Abstract: The World Bank and the Reconstruction of Italy, 1947-1955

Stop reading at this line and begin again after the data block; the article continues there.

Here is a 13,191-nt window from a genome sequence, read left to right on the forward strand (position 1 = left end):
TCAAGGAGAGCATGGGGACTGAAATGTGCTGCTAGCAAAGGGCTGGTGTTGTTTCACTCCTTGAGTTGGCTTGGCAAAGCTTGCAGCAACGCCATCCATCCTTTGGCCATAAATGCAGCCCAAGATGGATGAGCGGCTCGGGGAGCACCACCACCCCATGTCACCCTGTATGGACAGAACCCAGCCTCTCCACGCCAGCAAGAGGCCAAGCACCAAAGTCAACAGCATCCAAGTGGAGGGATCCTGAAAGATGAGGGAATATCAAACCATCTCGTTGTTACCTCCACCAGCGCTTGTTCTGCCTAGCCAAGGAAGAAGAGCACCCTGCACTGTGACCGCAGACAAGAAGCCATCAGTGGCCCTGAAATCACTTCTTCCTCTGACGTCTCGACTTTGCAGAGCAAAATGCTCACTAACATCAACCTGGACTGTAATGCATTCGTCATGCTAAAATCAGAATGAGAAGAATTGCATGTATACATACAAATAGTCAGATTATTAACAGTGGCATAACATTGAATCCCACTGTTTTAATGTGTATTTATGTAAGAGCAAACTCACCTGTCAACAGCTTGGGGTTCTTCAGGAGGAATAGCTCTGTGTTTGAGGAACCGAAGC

The early loans of the World Bank were aimed at helping European countries in their reconstruction efforts after the war. Italy, a defeated country whose southern regions were the largest underdeveloped area in Europe, began negotiations with the Bank as early as 1947. When the United States launched a massive bilateral aid program—the so-called Marshall Plan—the Bank shifted to its second mission: development. Yet, it continued the work in Italy, and in 1951 it granted the first of a series of eight loans that would make Italy the largest European borrower from the Bank. Early Bank-Italy relations are particularly interesting because they show that the Bank was testing development policies that were new for the organization. Initially, the Bank focused on the macroeconomic aspects of development assistance, including supporting Italy's balance of payments. The Bank treated reconstruction and development as two interconnected phases. Southern Italy thus become a laboratory for Bank policies to be applied elsewhere in the developing world. However, this phase came to an end when the Bank abandoned its initial macroeconomic approach and narrowed its focus to specific infrastructural projects.